Over 44 million Americans collectively hold nearly $1.5 trillion in student debt and almost no one is immune — including members of Congress. Even though the 115th Congress is one of the richest of all time, Roll Call found that one in 10 members holds student debt, either personally or for a family member.
Out of 530 voting members of Congress (431 members of the House of Representatives and 99 Senators, minus vacancies), 53 listed owing a total of $1.8 million in student loans in their financial disclosures. Of these student debt holders, 28 had a positive net worth and 25 had a negative net worth.
For instance, California Representative Ro Khanna listed $50,000 in student loans, but he is actually worth over $27 million thanks to considerable tech investments and his wife's significant family wealth. "I certainly have been very blessed and fortunate in my own life that I've been in a position where the loans are not crippling," he tells Roll Call. "But there are a lot of people who don't have that opportunity."
Florida Congressman Darren Soto is one of the 25 representatives who, based on the methodology used for Roll Call's Wealth of Congress report, has a negative net worth. "I still owe $75,000 and understand the great responsibility of repayment," he says. "I value education and believe having the ability to attend a top law school was an essential part of my success."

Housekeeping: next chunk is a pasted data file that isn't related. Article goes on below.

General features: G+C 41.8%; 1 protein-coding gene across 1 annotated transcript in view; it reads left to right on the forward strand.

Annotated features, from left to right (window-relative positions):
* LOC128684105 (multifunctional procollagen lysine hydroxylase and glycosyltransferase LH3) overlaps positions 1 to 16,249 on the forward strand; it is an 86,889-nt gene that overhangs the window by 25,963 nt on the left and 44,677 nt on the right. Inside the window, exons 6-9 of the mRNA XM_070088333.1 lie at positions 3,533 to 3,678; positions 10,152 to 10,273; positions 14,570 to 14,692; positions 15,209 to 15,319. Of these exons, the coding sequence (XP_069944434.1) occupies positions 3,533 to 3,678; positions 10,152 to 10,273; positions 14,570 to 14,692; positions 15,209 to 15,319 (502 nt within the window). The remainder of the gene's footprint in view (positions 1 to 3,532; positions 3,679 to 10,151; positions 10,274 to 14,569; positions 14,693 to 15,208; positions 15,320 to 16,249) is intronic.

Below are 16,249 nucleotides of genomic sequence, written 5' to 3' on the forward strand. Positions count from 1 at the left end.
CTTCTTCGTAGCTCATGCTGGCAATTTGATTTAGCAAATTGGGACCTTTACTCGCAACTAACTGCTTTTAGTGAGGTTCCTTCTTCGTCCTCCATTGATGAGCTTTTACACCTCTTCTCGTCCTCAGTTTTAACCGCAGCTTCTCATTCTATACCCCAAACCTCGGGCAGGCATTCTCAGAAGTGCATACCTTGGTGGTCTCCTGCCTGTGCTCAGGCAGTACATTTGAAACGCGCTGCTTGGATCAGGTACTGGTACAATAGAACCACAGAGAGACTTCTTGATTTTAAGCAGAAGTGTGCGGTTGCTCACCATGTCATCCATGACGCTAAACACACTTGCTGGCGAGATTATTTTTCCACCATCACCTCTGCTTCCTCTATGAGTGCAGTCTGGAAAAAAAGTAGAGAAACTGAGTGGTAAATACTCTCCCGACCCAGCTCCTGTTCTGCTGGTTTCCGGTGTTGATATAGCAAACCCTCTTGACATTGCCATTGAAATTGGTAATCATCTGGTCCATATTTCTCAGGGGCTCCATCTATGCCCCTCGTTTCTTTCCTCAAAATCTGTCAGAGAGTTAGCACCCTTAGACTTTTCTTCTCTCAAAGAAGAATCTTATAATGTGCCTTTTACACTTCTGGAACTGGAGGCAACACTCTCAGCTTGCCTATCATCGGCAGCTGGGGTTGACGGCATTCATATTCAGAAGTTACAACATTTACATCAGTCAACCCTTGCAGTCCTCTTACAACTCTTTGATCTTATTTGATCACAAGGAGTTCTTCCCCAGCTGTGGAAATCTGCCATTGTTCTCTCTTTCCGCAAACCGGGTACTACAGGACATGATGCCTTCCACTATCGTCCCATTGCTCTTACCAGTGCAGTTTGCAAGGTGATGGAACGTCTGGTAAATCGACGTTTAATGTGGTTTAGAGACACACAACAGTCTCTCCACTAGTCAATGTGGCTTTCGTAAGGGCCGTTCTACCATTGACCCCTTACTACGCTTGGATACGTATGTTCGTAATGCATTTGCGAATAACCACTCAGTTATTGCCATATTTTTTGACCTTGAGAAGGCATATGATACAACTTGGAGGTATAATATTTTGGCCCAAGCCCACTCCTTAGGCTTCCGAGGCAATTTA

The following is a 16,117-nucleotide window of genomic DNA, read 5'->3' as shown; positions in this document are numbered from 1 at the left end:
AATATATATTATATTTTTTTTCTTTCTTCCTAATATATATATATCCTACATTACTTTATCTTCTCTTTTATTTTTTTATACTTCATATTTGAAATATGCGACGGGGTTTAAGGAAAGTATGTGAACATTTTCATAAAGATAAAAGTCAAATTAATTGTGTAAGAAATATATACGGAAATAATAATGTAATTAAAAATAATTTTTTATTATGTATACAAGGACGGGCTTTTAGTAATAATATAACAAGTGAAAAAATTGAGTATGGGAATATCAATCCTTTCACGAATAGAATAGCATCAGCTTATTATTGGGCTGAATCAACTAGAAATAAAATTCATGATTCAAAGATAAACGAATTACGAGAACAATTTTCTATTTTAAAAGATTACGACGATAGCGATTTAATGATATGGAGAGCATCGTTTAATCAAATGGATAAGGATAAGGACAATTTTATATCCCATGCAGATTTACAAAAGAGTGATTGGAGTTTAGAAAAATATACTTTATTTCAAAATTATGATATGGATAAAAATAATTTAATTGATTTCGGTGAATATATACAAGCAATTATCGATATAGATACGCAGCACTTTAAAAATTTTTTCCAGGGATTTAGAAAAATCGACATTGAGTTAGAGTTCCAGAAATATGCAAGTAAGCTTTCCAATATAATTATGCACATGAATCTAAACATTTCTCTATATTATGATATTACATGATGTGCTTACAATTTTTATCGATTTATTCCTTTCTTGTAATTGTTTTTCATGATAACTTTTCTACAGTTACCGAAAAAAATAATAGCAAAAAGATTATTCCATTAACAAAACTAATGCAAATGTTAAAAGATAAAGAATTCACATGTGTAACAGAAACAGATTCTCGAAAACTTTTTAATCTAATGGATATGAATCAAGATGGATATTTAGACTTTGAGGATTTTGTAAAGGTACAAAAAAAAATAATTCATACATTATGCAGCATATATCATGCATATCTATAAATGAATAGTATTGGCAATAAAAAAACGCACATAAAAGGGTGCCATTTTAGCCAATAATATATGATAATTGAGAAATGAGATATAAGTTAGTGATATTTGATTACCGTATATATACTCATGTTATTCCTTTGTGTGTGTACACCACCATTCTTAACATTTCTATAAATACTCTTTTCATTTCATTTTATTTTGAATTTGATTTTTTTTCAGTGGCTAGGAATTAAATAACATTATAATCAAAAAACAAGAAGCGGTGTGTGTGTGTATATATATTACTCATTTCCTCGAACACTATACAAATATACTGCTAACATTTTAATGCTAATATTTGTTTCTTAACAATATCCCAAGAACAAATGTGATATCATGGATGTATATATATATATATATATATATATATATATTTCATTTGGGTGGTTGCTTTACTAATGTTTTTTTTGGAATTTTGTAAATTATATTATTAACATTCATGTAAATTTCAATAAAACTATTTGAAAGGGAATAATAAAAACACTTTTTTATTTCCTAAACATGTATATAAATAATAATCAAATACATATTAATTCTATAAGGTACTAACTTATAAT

A representative for Rep. Soto maintains that despite his outstanding loan balance, he has a positive net worth.
And student debt is now so common, it's actual bipartisan. Twenty-five of the representatives with student debt, including Khanna and Soto, are Democrats. The remaining 28 are Republicans. Sixteen of the congressional members with student debt are in their first term, but age isn't necessarily a primary reason these reps hold debt.
Many representatives have taken on student debt in order to support family members. Republican congressman Trey Gowdy reported owing more student debt than any other lawmaker in the House or the Senate. He took on more than $150,000 in student debt to finance his child's education.
Holding significant student debt later in life is becoming increasingly common. Today, 70 percent of college students graduate with significant debt, and research suggests that a majority of borrowers expect to pay off their loans in their 40s.
Former President Barack Obama has previously spoken about how he and the former first lady were paying off student debt well into their 40s.
"We each graduated from college and law school with a mountain of debt. And even though we got good jobs, we barely finished paying it off just before I was elected to the U.S. Senate," Obama told an audience in Buffalo, New York. "I mean, I was in my 40s when we finished paying off our debt. And we should have been saving for Malia and Sasha by that time. But we were still paying off what we had gotten."
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